Tito’s depiction of his baptism reminded me of my conversion:

“A few members of the Church were able to attend the baptism. I changed out of my street clothes into white baptismal clothes. Standing barefoot, I looked in the mirror, tears streaming down my cheeks. I was overjoyed and frightened, a weird combination of emotions. I kept reminding myself that Latter-day Saints believe in life after death. They also believe that the gift of resurrection is not exclusive to Christians. Everyone is resurrected. All I could do was hope that when my parents reached the other side, they’d recognize that salvation comes through Jesus Christ. Maybe then they would thank me for having the courage to accept Christ during my lifetime.” The True Story of a Muslim Who Became a Christian (2013-10-15). My Name Used to Be Muhammad (Kindle Locations 2760-2764). Ensign Peak. Kindle Edition.

He knew that his family would disown him or worse. Indeed, soon afterwards his father called him and disowned him and his mother eventually committed suicide out of shame. Tito’s new faith was pushed to the brink. As he spent 15 years in prison, he doubted whether those who loved would ever come to understand.

Yet, an especially remarkable experience that occurred soon after Tito came out of prison. His father was an especially harsh individual who had disowned Tito because of his faith. Yet, years later as his father lay on his death bed he called for Tito. Tito was scared to return to Nigeria because he could be called, but he returned to see his father. This was his experience:

““My son,” he whispered. I approached slowly. We stared at each other in silence. Then he reached for my hand. His touch felt frail. I leaned over the bed to get closer to him. “Now that I see you,” he whispered, “Allah has answered my prayer. I asked Allah that if what you believe in is true, I should see your face before I died. Allah has shown me your face. So I believe in whatever you believe in.” Was I hearing things? Was my father senile? “Is it too late for me?” he asked. He sounded so desperate, so pathetic. By that point I was an emotional mess. My father had made me cry many times in my lifetime. But this was the first time the tears were born of sympathy. I could see the fear in his eyes. “It’s never too late,” I said. “Father in Heaven is a God of mercy.” He looked in my eyes. I took his hand. “Christ died for everyone. Everyone can be redeemed, Father.” “The Lord you’re worshipping will take care of me?” he pleaded. Too choked up to speak, I just nodded. We talked for two hours that day. It was the best conversation I ever had with my father. It was the last time I saw him alive. He died later that afternoon.”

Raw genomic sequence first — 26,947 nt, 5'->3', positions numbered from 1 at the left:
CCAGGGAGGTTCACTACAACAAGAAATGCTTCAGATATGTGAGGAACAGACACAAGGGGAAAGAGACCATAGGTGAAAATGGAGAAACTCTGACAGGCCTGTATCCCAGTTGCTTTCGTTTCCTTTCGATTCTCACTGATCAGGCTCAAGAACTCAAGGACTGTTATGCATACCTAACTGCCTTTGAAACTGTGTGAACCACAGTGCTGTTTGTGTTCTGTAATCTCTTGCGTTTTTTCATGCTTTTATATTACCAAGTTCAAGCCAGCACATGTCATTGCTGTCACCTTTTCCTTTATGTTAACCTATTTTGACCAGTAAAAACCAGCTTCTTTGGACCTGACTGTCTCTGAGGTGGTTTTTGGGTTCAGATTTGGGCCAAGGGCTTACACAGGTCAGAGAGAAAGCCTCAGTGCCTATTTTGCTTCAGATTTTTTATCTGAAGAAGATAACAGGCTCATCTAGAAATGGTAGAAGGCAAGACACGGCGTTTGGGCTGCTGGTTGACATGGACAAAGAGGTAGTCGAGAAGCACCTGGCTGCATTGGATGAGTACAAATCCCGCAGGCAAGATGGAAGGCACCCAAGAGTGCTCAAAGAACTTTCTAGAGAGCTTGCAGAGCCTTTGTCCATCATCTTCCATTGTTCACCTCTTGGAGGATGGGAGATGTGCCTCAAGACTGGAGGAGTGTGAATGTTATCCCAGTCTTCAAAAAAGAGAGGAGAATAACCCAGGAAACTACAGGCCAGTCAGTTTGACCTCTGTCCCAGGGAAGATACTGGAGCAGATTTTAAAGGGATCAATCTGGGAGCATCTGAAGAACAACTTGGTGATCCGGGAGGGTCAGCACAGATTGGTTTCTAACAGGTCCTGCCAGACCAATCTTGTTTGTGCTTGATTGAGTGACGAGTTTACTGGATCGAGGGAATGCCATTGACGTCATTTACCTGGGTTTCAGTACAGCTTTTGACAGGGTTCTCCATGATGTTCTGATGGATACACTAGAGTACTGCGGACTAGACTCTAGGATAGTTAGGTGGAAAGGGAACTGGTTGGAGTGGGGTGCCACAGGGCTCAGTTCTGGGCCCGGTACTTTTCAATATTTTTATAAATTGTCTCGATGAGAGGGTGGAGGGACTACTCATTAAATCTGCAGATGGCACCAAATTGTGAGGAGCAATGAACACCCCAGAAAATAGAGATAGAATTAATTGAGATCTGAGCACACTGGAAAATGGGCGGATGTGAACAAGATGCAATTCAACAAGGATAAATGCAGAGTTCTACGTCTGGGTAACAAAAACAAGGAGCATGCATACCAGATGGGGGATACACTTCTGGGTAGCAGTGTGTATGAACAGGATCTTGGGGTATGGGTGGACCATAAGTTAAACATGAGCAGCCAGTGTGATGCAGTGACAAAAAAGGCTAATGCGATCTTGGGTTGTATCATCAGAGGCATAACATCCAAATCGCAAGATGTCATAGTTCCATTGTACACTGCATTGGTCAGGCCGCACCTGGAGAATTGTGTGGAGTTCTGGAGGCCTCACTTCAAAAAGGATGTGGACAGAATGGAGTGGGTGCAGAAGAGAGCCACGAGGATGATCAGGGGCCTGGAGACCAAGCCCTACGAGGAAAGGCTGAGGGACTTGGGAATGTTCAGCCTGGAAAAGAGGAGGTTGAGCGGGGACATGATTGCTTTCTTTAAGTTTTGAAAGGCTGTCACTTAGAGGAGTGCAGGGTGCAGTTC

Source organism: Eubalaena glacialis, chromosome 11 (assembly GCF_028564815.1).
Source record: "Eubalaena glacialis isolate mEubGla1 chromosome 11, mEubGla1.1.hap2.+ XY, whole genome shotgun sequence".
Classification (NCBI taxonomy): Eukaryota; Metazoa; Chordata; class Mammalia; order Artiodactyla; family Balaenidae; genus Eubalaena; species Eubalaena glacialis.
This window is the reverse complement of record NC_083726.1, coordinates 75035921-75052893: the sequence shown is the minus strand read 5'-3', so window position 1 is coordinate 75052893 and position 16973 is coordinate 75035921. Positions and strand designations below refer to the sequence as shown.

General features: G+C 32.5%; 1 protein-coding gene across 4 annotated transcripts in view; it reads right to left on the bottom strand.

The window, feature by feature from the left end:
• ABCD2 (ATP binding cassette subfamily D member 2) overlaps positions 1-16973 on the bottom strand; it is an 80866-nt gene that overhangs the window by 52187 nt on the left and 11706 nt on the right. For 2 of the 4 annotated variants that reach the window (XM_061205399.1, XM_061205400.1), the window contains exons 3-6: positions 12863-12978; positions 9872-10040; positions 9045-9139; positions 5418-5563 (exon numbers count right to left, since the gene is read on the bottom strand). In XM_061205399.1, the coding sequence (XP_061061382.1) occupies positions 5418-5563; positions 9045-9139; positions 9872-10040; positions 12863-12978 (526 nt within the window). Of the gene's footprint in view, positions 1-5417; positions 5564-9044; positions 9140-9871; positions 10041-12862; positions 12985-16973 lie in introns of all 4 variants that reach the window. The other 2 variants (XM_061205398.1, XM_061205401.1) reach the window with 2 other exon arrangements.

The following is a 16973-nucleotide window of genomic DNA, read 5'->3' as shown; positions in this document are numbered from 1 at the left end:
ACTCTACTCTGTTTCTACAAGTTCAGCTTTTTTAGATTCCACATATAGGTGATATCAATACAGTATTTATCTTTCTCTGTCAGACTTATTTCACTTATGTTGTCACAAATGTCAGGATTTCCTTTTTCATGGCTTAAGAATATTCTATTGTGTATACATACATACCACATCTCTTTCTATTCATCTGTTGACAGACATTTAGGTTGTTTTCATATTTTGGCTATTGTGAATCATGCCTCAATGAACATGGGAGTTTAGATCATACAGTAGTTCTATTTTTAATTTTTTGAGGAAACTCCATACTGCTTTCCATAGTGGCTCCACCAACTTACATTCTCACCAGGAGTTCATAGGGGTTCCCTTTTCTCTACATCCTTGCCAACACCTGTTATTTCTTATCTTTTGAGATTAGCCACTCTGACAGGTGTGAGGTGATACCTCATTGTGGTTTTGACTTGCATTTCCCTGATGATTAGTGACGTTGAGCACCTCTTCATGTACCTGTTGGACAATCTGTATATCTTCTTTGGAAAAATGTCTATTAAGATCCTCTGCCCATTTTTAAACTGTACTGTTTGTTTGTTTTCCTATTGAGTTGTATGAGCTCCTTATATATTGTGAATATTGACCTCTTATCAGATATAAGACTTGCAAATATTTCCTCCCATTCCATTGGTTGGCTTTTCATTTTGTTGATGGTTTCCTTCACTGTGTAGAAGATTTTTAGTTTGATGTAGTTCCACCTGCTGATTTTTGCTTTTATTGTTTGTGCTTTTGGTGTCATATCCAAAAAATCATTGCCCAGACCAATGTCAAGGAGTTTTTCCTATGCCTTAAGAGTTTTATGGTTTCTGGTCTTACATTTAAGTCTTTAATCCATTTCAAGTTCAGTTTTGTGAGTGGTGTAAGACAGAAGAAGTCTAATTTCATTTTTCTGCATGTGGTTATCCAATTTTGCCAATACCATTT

The True Story of a Muslim Who Became a Christian (2013-10-15). My Name Used to Be Muhammad (Kindle Locations 3938-3950). Ensign Peak. Kindle Edition.

The immediate result of Tito’s faith was tragedy and suffering. Indeed, one that he loved died because of his choice. However, Tito knew that in the long run his faith would be rewarded and that eternally his family would come to praise his choice.  Like Tito, none of my relatives have converted, and I have faced opposition due to my choices, yet like him I also maintain faith that one day those I love will understand and be grateful that I had the faith to do what was right despite the challenge.

Maintaining the Boundaries of the Faith

A recent post on By Common Consent was highly critical of the Church’s recent actions meeting with Mormon Women Stand and being unwilling to meet with members of Ordain Women. In particular, one part of the post stood out to me:

This raises an interesting question for those who lead the church, and therefore—according to the doctrines of the church—speak for Christ.  Are we more concerned with boundary maintenance than universal care for souls?  Is boundary maintenance the more Christian choice?  Are we so certain about the eternal rightness of our cultural attitudes about gender that the loss of these souls from our fellowship is worth rigidly and publicly enforcing those boundaries?